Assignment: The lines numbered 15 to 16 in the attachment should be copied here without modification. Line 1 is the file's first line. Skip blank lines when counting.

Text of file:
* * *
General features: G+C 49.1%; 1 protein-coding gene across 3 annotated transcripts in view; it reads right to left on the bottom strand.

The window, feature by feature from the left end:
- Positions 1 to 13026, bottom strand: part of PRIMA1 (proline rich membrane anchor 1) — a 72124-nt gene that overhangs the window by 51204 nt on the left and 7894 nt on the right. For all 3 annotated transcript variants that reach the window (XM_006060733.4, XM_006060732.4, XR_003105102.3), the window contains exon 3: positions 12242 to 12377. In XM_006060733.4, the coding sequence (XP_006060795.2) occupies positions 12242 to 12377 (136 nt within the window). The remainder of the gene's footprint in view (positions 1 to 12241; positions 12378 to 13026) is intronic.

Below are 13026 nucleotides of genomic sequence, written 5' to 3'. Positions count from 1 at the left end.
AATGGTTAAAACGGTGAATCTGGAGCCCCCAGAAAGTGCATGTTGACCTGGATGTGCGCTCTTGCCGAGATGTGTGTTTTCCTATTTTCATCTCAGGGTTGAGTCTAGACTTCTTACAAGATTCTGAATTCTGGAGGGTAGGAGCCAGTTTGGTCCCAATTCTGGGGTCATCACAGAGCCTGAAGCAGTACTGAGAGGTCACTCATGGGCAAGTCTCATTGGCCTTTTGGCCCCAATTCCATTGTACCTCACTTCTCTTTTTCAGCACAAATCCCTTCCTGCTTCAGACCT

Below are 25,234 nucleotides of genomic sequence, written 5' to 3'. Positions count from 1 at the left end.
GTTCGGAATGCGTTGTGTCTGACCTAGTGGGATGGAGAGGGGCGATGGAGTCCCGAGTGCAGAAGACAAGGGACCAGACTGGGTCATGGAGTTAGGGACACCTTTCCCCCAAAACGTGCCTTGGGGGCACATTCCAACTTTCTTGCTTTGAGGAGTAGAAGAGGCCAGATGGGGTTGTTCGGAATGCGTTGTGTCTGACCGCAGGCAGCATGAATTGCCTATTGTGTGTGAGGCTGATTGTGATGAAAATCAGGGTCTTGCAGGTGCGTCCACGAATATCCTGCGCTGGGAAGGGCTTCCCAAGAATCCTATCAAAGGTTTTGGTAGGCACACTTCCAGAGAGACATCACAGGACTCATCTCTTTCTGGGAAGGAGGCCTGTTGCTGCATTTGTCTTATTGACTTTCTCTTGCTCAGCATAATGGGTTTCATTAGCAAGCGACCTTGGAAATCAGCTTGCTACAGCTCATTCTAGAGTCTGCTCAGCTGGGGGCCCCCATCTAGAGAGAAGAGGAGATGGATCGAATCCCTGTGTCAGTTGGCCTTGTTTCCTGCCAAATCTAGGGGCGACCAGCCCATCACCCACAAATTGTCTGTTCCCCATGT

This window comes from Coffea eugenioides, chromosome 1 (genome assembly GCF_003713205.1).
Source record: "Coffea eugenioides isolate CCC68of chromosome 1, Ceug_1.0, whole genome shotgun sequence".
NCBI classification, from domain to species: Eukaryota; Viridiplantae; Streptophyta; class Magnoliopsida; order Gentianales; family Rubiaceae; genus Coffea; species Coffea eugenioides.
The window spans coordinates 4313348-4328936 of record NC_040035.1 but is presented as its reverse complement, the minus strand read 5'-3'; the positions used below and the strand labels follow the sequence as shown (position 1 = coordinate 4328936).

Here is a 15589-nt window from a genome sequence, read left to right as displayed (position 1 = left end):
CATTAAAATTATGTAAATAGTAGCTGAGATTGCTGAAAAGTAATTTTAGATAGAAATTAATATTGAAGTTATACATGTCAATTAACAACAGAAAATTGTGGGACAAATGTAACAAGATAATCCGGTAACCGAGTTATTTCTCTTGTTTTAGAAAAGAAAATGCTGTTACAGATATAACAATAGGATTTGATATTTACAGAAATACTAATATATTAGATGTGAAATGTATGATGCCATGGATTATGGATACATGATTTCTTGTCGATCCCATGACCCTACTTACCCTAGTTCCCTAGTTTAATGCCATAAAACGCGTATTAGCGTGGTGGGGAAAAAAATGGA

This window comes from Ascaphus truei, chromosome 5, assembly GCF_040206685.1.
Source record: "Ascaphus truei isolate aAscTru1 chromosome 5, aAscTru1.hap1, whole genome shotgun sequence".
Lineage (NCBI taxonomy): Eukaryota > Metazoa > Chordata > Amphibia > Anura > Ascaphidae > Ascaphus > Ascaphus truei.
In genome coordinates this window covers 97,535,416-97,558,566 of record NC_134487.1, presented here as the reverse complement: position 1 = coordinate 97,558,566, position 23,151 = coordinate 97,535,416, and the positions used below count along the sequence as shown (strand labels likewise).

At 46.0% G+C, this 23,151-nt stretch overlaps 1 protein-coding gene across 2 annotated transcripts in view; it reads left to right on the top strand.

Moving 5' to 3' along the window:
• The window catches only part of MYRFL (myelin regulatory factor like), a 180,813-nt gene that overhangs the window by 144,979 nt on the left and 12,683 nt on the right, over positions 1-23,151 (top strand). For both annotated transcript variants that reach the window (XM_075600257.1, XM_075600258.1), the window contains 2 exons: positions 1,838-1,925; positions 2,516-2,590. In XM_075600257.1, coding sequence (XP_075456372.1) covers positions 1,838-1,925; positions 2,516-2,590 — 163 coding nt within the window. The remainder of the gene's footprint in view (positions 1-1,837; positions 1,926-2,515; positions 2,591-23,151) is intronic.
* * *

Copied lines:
Source record: "Ascaphus truei isolate aAscTru1 chromosome 5, aAscTru1.hap1, whole genome shotgun sequence".
Lineage (NCBI taxonomy): Eukaryota > Metazoa > Chordata > Amphibia > Anura > Ascaphidae > Ascaphus > Ascaphus truei.